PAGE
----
Karel Capek

Thursday, January 9th, 2014

Today is the birthday of Czech writer Karel Capek, whose science-fiction play R.U.R. introduced a now-familiar term:

The play begins in a factory that makes artificial people, made of synthetic organic matter, called “robots.” Unlike the modern usage of the term, these creatures are closer to the modern idea of cyborgs or even clones, as they can be mistaken for humans and can think for themselves. They seem happy to work for humans, although that changes, and a hostile robot rebellion leads to the extinction of the human race.


The play introduced the word robot which displaced older words such as “automaton” or “android” in languages around the world. In an article in Lidové noviny Karel ?apek named his brother Josef as the true inventor of the word. In its original Czech, robota means forced labour of the kind that serfs had to perform on their masters’ lands, and is derived from rab, meaning “slave.”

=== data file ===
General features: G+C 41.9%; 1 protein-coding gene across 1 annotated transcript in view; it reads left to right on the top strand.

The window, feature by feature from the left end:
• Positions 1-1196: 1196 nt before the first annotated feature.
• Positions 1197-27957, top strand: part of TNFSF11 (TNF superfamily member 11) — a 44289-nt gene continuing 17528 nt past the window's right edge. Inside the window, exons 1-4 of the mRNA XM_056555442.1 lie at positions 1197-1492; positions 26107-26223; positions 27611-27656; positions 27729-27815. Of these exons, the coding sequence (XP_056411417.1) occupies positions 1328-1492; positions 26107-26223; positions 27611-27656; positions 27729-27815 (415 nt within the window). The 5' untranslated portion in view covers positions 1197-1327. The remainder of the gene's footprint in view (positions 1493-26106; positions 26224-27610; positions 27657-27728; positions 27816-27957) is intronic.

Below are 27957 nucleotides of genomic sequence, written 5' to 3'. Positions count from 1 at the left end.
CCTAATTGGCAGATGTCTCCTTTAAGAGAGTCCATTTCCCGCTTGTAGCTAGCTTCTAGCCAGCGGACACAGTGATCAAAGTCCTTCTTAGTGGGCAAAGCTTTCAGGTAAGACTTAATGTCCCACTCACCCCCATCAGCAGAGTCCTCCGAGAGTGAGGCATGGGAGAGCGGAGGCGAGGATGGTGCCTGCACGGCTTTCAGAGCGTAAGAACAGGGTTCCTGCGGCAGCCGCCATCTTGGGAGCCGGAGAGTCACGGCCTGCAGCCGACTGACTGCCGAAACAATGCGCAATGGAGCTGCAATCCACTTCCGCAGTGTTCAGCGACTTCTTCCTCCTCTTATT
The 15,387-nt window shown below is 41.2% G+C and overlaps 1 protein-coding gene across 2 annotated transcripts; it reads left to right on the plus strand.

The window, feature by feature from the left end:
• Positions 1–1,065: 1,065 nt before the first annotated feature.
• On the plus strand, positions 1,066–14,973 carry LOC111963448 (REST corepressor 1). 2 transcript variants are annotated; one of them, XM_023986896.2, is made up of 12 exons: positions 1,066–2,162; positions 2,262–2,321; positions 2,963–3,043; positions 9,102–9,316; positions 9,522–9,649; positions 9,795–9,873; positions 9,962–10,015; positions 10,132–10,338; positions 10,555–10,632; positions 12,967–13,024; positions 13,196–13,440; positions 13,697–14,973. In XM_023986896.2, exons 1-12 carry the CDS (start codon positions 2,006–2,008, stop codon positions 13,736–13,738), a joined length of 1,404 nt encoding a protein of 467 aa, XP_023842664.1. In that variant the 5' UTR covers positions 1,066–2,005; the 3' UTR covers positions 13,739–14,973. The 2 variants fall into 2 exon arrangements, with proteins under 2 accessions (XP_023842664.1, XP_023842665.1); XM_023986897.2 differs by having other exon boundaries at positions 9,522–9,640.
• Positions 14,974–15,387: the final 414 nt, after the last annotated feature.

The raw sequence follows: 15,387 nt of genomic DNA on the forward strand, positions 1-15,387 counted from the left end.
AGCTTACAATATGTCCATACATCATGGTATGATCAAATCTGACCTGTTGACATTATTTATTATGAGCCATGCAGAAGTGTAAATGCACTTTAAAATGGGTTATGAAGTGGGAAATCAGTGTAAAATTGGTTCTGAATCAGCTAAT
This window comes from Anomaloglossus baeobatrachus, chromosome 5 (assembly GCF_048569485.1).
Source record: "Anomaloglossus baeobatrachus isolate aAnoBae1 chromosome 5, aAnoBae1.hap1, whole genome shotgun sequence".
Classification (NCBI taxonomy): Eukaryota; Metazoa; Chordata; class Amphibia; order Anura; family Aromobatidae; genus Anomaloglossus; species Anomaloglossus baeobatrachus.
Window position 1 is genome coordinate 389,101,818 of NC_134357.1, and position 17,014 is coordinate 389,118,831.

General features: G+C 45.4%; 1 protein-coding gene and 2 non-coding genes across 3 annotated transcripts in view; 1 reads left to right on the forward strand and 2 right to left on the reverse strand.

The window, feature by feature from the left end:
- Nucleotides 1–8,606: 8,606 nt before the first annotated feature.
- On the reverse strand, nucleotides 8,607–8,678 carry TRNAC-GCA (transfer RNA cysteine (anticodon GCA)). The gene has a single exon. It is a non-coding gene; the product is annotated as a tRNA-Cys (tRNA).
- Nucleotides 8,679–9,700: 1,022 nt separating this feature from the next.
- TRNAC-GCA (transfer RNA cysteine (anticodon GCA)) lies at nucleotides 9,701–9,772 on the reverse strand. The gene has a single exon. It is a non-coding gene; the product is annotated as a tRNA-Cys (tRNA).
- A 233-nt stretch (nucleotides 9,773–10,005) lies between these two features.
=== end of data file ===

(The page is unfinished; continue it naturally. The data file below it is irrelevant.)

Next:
The name Rossum is an allusion to the Czech word rozum, meaning “reason,” “wisdom,” “intellect” or “common-sense.” It has been suggested that the allusion might be preserved by translating “Rossum” as “Reason,” but only the Majer/Porter version translates the word as “Reason”.

Isaac Asimov, author of the Robot series of books and creator of the Three Laws of Robotics, stated: “Capek’s play is, in my own opinion, a terribly bad one, but it is immortal for that one word. It contributed the word ‘robot’ not only to English but, through English, to all the languages in which science fiction is now written.”

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